Quite so, however in the "free market" of Texas retail electric providers there are multiple rate plans to choose from. Do you wan electricity from windmills? They have a rate for that.. Do you want to pay for "time of use rates" so you can get nights and weekends nearly free? They have rates for that. How about a fixed rate for a known term or one monthly bill that never changes.... Yep, they have rates for that. How it gets delivered? Never going to change.

"broadband infrastructure development"

Is that still actually going on? I thought we sort of standardized on gigabit fiber. That should hold everyone for a long time, no?

Maybe, maybe not, but how will you finance getting fiber put into houses where the nearest infrastructure is 10 miles away?

Look, I have two current options for a wired internet connection where I live. There is a cable system and a fiber system. Then there are the multitude of wireless options. Seems to me that broadband (i.e. 1 Mbps or more) is pretty much ubiquitous for the bulk of the population of the united states. It is available NOW for the vast majority. How this is somehow twisted into a "problem" is beyond me...

However, we solved this kind of problem for rural electricity and telephone within the last 100 years without having government own the infrastructure or controlling it's development directly, and I suggest that if we insist on "fixing" this problem that we use the same techniques. They worked before.

Comment: Re:Governments contract private companies. (Score 1) 177

by bobbied (#49782467) Attached to: Charter Strikes $56B Deal For Time Warner Cable

Why change it now... Seems to be working fairly well to me...

Oh? You don't think so?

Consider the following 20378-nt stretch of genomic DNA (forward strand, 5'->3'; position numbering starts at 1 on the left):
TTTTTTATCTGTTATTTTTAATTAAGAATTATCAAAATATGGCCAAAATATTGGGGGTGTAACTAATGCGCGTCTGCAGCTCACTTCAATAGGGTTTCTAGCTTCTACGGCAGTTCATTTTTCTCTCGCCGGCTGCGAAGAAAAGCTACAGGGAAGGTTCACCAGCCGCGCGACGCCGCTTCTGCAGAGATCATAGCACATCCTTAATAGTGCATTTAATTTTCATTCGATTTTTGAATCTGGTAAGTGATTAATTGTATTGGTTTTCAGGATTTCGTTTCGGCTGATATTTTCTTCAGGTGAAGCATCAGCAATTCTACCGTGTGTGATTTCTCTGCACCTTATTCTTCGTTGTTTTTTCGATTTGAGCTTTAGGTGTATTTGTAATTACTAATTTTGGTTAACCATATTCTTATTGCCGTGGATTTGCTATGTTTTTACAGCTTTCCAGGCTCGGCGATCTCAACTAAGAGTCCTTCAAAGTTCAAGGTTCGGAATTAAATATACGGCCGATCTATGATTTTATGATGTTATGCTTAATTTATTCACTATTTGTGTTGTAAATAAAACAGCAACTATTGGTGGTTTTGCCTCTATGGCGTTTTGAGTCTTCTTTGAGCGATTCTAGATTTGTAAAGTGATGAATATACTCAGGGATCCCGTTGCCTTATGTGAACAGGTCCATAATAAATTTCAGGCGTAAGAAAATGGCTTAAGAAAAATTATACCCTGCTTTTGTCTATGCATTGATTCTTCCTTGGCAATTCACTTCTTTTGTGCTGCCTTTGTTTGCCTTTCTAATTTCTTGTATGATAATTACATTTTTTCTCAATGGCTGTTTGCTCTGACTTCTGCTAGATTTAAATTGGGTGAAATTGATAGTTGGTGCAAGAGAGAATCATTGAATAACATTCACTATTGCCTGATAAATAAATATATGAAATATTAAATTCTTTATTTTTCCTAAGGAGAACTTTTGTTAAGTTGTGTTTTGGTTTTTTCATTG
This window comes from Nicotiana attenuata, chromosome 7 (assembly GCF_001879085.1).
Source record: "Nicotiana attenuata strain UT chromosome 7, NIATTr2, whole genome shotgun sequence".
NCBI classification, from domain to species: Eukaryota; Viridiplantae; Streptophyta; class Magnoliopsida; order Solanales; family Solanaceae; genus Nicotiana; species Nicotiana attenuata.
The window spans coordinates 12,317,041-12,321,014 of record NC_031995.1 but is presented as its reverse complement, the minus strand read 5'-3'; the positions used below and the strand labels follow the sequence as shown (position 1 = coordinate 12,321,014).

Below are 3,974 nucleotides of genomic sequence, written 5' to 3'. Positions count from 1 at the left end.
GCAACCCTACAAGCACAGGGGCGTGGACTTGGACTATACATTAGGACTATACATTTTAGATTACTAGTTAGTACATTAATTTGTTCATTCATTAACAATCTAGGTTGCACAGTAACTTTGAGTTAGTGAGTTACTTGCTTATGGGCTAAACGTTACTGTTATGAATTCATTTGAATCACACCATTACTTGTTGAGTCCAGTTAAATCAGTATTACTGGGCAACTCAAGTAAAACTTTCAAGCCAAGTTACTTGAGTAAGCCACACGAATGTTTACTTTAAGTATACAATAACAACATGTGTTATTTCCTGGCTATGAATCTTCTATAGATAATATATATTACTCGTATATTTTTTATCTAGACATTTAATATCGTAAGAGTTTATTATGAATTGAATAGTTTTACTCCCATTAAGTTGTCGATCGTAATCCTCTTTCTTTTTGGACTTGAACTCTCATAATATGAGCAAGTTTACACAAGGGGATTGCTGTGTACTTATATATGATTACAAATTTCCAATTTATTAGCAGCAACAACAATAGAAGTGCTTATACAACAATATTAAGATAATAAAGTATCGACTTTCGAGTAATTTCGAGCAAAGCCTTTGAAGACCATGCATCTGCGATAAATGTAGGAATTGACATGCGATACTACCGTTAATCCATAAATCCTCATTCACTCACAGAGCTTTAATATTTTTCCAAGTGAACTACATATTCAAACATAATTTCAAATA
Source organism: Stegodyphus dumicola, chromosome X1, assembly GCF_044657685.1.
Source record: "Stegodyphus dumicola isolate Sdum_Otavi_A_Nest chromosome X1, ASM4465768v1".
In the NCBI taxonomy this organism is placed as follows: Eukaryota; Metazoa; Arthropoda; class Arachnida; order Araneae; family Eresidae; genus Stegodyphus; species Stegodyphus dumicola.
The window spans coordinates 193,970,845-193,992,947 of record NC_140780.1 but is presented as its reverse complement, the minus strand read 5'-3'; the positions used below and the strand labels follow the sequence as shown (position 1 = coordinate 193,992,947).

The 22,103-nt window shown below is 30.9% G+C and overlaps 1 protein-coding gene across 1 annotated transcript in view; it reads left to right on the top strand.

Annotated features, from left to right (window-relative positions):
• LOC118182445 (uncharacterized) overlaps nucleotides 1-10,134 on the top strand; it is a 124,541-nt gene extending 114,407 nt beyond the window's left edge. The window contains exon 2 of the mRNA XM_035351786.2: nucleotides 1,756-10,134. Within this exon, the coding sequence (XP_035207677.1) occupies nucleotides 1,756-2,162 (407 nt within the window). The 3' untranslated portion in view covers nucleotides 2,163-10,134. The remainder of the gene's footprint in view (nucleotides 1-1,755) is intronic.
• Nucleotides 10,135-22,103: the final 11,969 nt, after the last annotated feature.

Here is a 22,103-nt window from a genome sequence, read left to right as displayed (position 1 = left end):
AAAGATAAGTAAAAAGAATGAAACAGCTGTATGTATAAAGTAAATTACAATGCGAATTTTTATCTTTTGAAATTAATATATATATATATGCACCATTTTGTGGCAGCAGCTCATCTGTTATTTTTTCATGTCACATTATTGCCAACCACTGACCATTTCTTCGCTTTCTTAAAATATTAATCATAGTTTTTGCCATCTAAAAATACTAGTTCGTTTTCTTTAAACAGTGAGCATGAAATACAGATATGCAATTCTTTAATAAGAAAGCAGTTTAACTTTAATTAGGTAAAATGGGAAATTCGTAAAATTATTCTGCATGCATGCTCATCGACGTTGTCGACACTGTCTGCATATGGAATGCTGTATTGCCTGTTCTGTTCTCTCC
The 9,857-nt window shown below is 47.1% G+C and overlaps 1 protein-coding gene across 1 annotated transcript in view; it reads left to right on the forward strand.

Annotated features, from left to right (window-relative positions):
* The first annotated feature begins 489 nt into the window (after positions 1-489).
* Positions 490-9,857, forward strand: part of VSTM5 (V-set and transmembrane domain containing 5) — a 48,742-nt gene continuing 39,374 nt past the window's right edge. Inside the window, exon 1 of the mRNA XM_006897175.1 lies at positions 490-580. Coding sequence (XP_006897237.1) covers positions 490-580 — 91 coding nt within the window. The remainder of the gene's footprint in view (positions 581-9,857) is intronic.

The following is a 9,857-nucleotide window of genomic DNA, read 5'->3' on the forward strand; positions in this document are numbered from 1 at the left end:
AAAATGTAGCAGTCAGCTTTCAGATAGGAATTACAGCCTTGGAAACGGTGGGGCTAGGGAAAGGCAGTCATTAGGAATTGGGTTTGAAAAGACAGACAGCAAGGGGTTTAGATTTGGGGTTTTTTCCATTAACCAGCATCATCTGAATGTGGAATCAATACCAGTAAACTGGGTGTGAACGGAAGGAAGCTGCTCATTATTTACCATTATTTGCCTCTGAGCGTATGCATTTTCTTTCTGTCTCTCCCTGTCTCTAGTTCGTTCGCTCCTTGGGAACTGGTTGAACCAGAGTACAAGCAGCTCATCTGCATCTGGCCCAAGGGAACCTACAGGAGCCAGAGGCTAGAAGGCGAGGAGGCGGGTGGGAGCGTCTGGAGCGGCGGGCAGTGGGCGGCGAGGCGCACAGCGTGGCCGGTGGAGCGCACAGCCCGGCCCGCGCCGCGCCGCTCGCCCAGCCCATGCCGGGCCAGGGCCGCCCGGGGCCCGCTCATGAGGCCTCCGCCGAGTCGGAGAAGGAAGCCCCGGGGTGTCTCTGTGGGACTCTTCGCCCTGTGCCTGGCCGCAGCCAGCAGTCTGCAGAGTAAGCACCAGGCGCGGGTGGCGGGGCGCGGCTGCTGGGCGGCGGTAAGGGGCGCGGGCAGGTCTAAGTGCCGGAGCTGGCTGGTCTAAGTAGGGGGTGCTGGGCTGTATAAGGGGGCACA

Well, I have TWO separate options for 100Mbps internet connections at my home, one from Time Warner Cable and the other from Verizon FIOS. PLUS, I have at least four wireless carriers that offer 1Mbps service (or better) if I choose to use them (and a whole host of WiFi based ISP's if my memory is correct). I seem to have a LOT of choices actually...

So what problem are you thinking we have?

Comment: Re:Automatic presumption of govt incompetence... (Score 1) 177

by bobbied (#49782393) Attached to: Charter Strikes $56B Deal For Time Warner Cable

If you think the government is cheaper, you are sadly mistaken. Even with profit built into the equation, government is never going to be cheaper, better, faster. Now, you might be able to make your internet bill cheaper, but overall it will cost more for government to run this than a private company. The difference between what you pay and the actual cost will just come out of some other place, parks, roads, garbage pickup, police, fire or it will drive up your taxes.

There ARE some things that only government can do, but providing infrastructure for internet connections is not on that list in my book. Hiring police and fire departments, maintaining parks and roads IS on that list, but building and management of telecommunications infrastructure is not.

Comment: Re:I think they mean.... (Score 1) 177

by bobbied (#49782271) Attached to: Charter Strikes $56B Deal For Time Warner Cable